“You better be ready for war,” Pito said. He tossed a pebble back and forth from one hand to the other.

Pito decided that we’d all be Taínos, that it was our duty to defend our island from the Spaniards who came to murder and enslave us. If Pito said climb a tree, we climbed. If he told us to break into the neighbor’s apartment, we broke in. So when he said we were going to wage a war against el viejo Wiso, we ran around El Caserío looking for rocks and pebbles to use as bullets and grenades, enough to take down an entire army.

El viejo Wiso spent all day sitting on his second-floor balcony, looking out at the barrio. He sat there quietly when we rode our bikes in front of his building, and when Pito started a small fire on the lawn so we could cook a can of Spam like soldiers did in the old days of war.

Across from Wiso’s building was the tallest tree in El Caserío, a ceiba with a trunk thicker than my torso. Everybody said el viejo Wiso was toasted, and we kids were supposed to leave him alone, stay out of his way. But Pito claimed Wiso had killed hundreds of Taínos in Vietnam, which is what made him crazy, and now we were going to make him pay.

Pito filled the pockets of his jeans with rocks, small pebbles, and pieces of broken glass. Some of the boys didn’t have pockets, so they stuffed my overalls’ pockets with their ammunition, even though I was forbidden from throwing rocks. (According to Pito and Anthony, everybody knew girls couldn’t throw.) When Pito gave the order, we marched our way across the narrow, cracked sidewalks, cutting through patches of grass and weeds and moriviví, all the way to el viejo Wiso’s building on the other side of El Caserío. He was exactly where we expected, just sitting there on his balcony, fanning himself with his worn, gray, newsboy cap.

When Pito threw the first rock, it landed in the middle of the front yard. Wiso didn’t move.

“Attack!” Pito ordered, one fist raised over his head.

And then, all at once, the boys started flinging rocks, hurling them at the planters and the rusty bike el viejo Wiso kept on his balcony, some of them landing in the yard or hitting the neighbor’s windows. Anthony and Eggy and Pito picked my pockets for their rocks, throwing one after another and another.

“Get up!” Pito shouted. “Come down and fight!”

But Wiso still didn’t move.

I pulled a rock from one of my pockets, got ready to fling it, but Anthony snatched it without a word, as if I was just handing it to him. I watched him throw it as I scrunched my face under the sun. He bit his bottom lip, something he did when he was trying to concentrate, and sent it flying over the lawn, his bushy blond locks lifting in the wind.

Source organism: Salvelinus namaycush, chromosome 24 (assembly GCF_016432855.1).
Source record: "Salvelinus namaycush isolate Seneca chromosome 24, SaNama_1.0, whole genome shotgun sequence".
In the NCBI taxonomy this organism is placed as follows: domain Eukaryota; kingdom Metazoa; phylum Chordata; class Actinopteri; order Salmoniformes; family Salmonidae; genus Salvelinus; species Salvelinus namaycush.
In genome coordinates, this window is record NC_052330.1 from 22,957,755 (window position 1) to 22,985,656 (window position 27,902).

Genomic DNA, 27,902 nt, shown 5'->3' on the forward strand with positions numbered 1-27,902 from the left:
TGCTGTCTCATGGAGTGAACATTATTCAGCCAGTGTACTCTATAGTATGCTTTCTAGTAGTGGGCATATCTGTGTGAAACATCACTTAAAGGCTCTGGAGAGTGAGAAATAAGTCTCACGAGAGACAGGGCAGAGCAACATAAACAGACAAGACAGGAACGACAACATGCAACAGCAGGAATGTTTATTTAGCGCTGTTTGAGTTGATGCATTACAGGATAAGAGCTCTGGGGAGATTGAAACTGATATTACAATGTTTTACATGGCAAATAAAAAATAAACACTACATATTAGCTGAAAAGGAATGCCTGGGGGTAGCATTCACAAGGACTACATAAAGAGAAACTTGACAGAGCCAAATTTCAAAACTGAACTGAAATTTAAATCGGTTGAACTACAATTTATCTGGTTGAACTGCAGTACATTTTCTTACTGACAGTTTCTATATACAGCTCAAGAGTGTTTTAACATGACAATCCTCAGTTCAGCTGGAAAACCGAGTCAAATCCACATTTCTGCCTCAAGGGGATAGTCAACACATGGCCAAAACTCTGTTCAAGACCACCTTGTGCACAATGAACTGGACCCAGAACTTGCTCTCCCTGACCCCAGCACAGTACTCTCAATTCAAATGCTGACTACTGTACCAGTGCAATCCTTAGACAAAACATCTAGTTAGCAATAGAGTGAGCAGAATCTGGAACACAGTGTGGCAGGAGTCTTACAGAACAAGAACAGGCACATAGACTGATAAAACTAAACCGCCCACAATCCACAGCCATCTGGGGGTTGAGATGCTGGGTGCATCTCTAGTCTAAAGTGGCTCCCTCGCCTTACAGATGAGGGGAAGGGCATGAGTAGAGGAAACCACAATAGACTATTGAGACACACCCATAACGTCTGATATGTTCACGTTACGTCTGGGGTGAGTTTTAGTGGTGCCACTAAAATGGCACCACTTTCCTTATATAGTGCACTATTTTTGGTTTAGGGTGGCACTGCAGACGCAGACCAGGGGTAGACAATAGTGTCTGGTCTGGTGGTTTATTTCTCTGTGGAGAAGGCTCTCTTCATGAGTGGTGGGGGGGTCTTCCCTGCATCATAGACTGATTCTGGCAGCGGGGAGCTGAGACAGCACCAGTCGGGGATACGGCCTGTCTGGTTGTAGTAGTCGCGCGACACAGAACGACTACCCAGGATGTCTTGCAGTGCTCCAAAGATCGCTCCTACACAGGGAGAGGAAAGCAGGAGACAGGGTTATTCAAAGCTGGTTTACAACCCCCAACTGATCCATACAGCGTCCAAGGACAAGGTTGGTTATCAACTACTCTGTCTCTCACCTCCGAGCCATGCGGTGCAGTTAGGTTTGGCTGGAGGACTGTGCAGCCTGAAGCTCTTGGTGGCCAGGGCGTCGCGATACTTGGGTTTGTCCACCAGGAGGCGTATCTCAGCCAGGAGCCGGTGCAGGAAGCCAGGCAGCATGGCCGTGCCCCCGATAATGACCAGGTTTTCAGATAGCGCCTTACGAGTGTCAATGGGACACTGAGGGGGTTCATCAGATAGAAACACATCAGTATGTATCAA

When everyone ran out of ammo, Pito scanned the lawn for more rocks, turned all my pockets inside out. He searched the ground beneath the ceiba tree, until he found exactly what he was looking for: an empty beer bottle. He grabbed it, measured the distance between the balcony and his throwing arm, and without another word, he flung it, hard.

It landed right in the middle of the balcony, shattering into a million pieces, glass exploding like shrapnel.

Slowly, Wiso rose from his chair. He dropped his hat right there and stepped back into his apartment. We watched, wide-eyed and nervous, waiting for him to come back out, maybe with a pot of hot water to throw at us, like some of the viejas when they were fighting with their husbands, or the mailman, or the neighbors.

But suddenly, without warning, Pito took off, pushing boys out of the way, running in the same direction we’d come from. Eggy grabbed my arm, pulled me, hard. And that’s when I saw it: el viejo Wiso crossing the lawn, headed right for us, a machete in his hand.

Then we all took off. Most of the boys split, peeling off toward their own apartments. Eggy, Anthony, and I followed Pito, who was heading toward Abuela’s place. It was home base, Abuela’s house, where we all went for lunch or snacks, where we all took refuge when we were in trouble, when we were hiding from our parents or each other, or when los camarones came in to raid places or take someone away.

I cut through the same spots of patchy grass and moriviví, all the boys yelling, “This way!” and “Faster!” and “Get out of the way!” I followed Pito. Maybe because he was older and I thought he’d have a plan. Maybe I thought he wouldn’t let Wiso chop my head off. After all, he was brave. He was the boss.

Excerpted from Ordinary Girls by Jaquira Díaz. Copyright 2019 by Jaquira Díaz. Published in October by Algonquin Books. All rights reserved.